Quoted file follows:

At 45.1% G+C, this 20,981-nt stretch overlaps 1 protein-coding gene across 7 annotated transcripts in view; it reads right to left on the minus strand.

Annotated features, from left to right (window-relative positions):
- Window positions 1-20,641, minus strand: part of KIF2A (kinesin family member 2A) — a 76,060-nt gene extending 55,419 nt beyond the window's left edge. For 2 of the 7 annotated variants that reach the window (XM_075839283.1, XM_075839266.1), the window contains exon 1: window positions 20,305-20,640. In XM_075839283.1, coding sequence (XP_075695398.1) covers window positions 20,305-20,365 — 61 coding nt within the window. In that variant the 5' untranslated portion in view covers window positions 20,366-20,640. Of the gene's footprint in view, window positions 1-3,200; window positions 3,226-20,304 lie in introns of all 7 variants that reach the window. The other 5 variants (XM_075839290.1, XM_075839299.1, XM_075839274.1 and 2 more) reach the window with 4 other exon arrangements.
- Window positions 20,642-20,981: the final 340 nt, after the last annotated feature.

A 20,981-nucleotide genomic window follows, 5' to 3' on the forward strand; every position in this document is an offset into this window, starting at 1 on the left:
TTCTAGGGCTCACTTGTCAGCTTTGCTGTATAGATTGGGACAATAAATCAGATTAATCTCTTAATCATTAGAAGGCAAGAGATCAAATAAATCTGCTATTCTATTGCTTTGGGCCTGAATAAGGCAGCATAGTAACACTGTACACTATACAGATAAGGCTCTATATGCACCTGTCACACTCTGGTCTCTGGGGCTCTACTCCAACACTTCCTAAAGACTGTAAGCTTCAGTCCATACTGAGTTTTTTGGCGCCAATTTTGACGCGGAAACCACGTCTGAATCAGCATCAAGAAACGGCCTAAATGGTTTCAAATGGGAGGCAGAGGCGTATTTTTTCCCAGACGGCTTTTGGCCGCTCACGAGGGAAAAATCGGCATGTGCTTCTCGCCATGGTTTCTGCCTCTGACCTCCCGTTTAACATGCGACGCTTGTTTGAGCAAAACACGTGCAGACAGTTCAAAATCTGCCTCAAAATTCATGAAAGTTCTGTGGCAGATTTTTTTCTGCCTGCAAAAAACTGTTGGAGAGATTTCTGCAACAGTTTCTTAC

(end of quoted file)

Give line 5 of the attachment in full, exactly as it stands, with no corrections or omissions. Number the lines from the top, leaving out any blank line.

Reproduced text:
A 20,981-nucleotide genomic window follows, 5' to 3' on the forward strand; every position in this document is an offset into this window, starting at 1 on the left: